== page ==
“We’re giving back to the community that gave so much to us,” Hurshneet said in a recent Zoom interview. “If we were in the patients’ shoes, we would want someone to make a card and make us feel motivated to keep going in life. There’s going to be a positive light at the end of the tunnel.”
The brothers’ cards feature a wide variety of designs and inspirational quotes and phrases from historical figures, movies and songs, all designed to put a smile on the recipient’s face.
It ain’t about how hard ya hit. It’s about how hard you can get hit and keep moving forward. — Rocky Balboa
Write it on your heart that every day is the best day. — Ralph Waldo Emerson
Don’t worry, be happy. — Bobby McFerrin
“We want to give them positivity from the thoughts that we put into the cards,” Pravneet said.
Project Smile was inspired by a dinner-table conversation in the early stages of the novel coronavirus pandemic, when the brothers’ mom, Manpreet, an oncologist, and dad, Krishdeep, a gastroenterologist, described the loneliness they had witnessed among patients after health-care facilities implemented strict visitation policies to limit the spread of the disease.
“They were like, ‘Why don’t we make something to help cheer them up?'" Manpreet said. “They started writing cards.”
Project Smile’s first delivery in May was roughly 200 cards to Banner Estrella Medical Center in Phoenix. Around the same time, the Chadhas set up a P.O. Box where others who wanted to contribute to the cause could send homemade cards. Students in the brothers’ former Montessori teacher’s class were among the first to pitch in.
Hurshneet created a Facebook page and Instagram account to document Project Smile’s progress, engage with the community and inspire others to make a difference during the pandemic. He also built and maintains a website, which, in addition to making the operation “look more legitimate,” gives people without Facebook or Instagram a way to get involved. The site includes an FAQ section, including tips for what sorts of messages to include in the cards and steps, such as hand-washing, to ensure that any donated cards are safe.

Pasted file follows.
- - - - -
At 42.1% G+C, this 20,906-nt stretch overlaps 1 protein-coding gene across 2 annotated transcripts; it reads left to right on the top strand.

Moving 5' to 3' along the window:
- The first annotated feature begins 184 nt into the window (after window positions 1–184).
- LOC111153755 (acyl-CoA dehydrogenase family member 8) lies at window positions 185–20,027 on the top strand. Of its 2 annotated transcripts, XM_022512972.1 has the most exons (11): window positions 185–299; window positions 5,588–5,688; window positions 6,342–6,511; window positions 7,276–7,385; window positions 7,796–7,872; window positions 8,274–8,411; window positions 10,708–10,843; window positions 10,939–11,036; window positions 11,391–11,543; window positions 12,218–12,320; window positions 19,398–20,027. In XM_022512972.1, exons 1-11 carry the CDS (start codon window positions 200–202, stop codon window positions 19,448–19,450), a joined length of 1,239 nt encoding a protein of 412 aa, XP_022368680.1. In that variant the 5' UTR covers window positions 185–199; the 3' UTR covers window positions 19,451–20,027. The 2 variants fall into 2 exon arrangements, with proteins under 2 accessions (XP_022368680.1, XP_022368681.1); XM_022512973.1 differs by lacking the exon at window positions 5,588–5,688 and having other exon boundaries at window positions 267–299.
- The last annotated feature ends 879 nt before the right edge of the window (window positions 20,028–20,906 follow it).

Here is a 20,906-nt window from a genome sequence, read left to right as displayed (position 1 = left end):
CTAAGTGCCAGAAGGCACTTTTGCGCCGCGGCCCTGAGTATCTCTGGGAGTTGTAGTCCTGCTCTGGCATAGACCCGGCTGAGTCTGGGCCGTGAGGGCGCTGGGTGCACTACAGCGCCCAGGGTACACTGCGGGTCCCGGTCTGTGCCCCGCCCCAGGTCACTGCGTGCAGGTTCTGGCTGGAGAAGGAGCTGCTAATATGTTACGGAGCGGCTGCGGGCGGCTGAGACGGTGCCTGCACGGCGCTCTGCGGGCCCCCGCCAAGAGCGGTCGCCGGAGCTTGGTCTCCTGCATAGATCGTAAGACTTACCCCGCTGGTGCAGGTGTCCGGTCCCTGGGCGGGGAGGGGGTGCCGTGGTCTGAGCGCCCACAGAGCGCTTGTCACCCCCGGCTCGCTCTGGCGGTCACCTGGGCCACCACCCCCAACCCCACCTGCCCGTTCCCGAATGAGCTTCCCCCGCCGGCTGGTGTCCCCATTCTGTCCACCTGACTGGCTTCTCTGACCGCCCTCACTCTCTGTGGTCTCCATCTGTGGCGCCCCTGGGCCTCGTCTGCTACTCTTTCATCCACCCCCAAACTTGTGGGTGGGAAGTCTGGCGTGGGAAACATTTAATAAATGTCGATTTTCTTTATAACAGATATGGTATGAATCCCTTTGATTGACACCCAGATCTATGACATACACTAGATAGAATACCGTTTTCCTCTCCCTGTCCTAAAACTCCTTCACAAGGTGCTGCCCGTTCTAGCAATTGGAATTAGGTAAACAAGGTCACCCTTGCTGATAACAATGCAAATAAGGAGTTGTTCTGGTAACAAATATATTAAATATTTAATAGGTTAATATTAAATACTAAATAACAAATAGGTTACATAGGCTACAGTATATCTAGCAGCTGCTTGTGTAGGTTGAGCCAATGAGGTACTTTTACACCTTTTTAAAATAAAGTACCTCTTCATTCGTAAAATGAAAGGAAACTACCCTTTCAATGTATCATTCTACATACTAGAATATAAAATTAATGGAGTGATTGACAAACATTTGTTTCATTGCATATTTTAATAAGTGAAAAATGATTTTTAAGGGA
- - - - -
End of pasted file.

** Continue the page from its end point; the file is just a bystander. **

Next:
“He’s the tech geek here,” Manpreet said.
The brothers make a good team. While Hurshneet has the technological know-how, Pravneet is a slightly better artist. He draws the family’s 1-year-old Goldendoodle, Angel, on some of his cards, with messages such as “Stay Pawsitive” and “Puppy Pawsitivity.”
“We rely on each other,” Pravneet said, putting his arm around his brother.
Some of the other common messages the brothers write on the front of their cards include “Think Like a Proton, Be Positive,” “Kick Covid-19” and “You Are One Tough Cookie.”
Hurshneet and Pravneet said they’ve made roughly 1,000 of the 1,300 cards that they’ve donated to the Navajo Nation and health-care facilities in the area, including a nonprofit called Circle the City that provides care for homeless coronavirus patients. Last weekend, the brothers held a Card-a-thon, cranking out 100 cards in two days to replenish the supply for their next drop-off. The feedback they’ve received via hospital officials from patients who have appreciated their cards has motivated them to do even more.
In recent weeks, the brothers started assembling dozens of Project Smile “Kits for Kids,” boxes with stickers, markers, crayons and other card-making materials, many of which have been donated by people who learned about Project Smile through social media.
“Every single one of our supporters matter to us,” Hurshneet said. “They make us feel like we are actually contributing during the covid-19 pandemic.”
The plan is to donate the card-making kits to the Child Crisis Arizona, which serves some of the most vulnerable children in the Phoenix community.
“The kids can have some entertainment and also feel happy, and we’re also getting cards to give to hospitals, so it’s a positive on both ends,” Pravneet said. “We want everyone to have an amazing day. We want to help and touch as many lives as possible. That’s our thing.”
Hurshneet, who recently started online classes for his sophomore year of high school, said Project Smile will continue for as long as needed.
“We don’t want to leave any patients out,” he said. “We don’t want to leave any patient behind. We want everyone to feel happy.”